5. However, a greater number of Pennypack factors redound in Google's favor with regard to this first category of witnesses. As for the second Pennypack factor, for example, the Court agrees that any prejudice to PA could be cured here. "Google has repeatedly made clear to PA that it would stipulate to an extension of [the discovery] deadline for the additional purpose of allowing PA to conduct discovery of the third parties that Google included in its supplemental disclosure." (D.I. 360 at 3) And with regard to the third factor, there would be little impact on the orderly and efficient trial of this case, because there is no trial date set, and the deadlines for expert discovery and dispositive motions have been vacated pending additional rulings regarding claim construction. (Id.; D.I. 325) As for the fourth Pennypack factor, Google itself has acknowledged that it could have and should have served its Supplemental Disclosures earlier. Yet there is not the record to conclude that this was the result of a willful intent to sandbag PA (as opposed to a mere oversight), especially given the state of discovery at the time that Google did serve the Supplemental Disclosures. (See Tr. at 34-35) With regard to the final Pennypack factor, Google has stressed (and it seems correct to the Court) that the witnesses relating to system prior art are "extremely critical to Google's [invalidity] case." (Id. at 24; see also Id. at 36) With most of the Pennypack factors militating against the "extreme sanction" called for by PA's motion, the Court ORDERS that PA's Motion is DENIED as to this first category of witnesses.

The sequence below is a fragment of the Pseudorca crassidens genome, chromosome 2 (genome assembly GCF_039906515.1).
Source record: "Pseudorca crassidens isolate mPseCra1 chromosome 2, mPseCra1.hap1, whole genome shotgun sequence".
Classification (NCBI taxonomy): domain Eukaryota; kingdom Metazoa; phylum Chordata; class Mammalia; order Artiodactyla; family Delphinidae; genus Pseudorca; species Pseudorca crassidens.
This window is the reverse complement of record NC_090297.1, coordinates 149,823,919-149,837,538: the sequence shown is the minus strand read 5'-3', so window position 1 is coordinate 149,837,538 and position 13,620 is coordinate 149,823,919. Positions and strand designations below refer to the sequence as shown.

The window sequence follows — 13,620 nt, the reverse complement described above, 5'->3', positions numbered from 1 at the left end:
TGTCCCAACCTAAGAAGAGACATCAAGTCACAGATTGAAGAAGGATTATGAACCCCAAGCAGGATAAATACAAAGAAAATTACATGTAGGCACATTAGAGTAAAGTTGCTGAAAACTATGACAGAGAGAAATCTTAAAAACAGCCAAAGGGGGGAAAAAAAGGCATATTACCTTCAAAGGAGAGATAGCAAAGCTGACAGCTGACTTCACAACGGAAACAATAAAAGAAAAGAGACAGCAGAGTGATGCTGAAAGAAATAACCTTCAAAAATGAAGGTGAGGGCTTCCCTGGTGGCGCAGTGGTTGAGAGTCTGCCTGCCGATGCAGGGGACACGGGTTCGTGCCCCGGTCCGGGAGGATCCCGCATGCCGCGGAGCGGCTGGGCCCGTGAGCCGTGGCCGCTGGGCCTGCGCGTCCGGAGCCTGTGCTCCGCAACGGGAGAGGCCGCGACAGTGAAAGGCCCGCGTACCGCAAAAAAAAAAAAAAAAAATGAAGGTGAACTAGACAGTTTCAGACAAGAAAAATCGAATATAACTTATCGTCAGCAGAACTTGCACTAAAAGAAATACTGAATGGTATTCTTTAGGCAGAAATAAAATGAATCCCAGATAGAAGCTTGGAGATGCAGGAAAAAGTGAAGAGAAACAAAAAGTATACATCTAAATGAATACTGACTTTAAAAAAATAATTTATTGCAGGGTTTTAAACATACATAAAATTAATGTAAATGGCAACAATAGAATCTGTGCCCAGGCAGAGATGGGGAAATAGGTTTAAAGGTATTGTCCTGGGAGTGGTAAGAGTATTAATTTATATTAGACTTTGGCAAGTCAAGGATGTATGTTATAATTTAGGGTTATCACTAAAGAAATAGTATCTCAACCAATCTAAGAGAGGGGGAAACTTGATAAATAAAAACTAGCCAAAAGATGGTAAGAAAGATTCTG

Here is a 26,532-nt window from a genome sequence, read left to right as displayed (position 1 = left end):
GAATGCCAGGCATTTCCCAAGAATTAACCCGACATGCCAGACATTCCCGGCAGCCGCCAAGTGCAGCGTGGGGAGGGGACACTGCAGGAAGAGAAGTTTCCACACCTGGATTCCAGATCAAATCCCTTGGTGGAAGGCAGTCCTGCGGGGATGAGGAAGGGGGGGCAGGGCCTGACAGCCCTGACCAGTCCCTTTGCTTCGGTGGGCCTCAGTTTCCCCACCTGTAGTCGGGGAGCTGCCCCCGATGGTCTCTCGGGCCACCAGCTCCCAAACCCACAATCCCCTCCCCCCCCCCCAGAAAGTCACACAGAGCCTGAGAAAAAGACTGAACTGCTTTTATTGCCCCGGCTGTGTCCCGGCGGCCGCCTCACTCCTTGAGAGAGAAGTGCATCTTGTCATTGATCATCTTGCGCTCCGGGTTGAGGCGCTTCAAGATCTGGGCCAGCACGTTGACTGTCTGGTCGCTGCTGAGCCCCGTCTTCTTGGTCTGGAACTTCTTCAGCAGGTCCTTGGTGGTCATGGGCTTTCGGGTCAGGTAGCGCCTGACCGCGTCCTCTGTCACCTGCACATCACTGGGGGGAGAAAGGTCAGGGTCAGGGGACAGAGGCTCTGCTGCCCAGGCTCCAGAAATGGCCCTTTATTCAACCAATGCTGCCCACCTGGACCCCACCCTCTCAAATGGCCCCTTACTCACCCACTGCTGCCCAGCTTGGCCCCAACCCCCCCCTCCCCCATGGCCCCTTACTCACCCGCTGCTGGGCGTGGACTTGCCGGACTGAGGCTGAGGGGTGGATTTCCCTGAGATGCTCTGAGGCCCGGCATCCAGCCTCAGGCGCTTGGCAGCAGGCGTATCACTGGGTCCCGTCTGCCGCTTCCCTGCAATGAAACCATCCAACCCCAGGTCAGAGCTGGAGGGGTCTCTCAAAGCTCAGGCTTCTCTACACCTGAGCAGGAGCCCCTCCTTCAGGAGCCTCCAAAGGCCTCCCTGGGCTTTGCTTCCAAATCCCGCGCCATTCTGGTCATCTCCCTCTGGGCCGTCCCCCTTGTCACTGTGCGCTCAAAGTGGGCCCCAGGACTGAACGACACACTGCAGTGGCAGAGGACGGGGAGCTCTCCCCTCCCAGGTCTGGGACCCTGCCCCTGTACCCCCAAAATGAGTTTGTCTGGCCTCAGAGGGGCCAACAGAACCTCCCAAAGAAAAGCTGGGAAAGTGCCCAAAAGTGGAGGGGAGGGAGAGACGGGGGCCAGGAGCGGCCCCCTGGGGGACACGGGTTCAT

6. Next, the Court considers Google's identification of Samsung and LG in the Supplemental Disclosures. All of the Pennypack factors favor Google's position with respect to this category of witnesses. With respect to the first Pennypack factor, the Court agrees with Google that PA could not have been very surprised by this disclosure. (D.I. 360 at 2) As Google explained during the teleconference, the parties have had multiple discovery disputes relating to licensing issues, and "Samsung and LG have formed the heart of the [parties' licensing-related] dispute for a long time." (Tr. at 32; see also D.I. 360 at 2) For example, in a September 28, 2018 letter relating to a discovery dispute, Google noted that "[t]he resolution of the parties' dispute with respect to the disputed licenses-especially the Samsung and LG licenses--may significantly impact the calculation of any purported damages." (D.I. 254 at 2 (emphasis added)) On January 3, 2019, Google filed a discovery dispute letter seeking, inter alia, ESI relating to the disputed Samsung and LG licenses, (D.I. 319 at 1-2), and the parties had been meeting and conferring regarding the issue for some time prior to this submission, (see D.I. 305). During the January 28, 2019 teleconference regarding that dispute, Google's counsel noted that Samsung was "one of the key agreements that we repeatedly identified" and that LG "is another key agreement." (D.I. 353 at 74 (emphasis added)) As for the second, third and fourth Pennypack factors, the same analysis applies to this category of witnesses as discussed above in connection with the prior art-related witnesses. And with respect to the final Pennypack factor, in light of the above, "Samsung and LG are [clearly] key to the case." (Tr. at 31) With all of the Pennypack factors militating against the "extreme sanction" called for by PA's motion in regard to Samsung and LG, the Court ORDERS that PA's Motion is DENIED as to this second category of witnesses.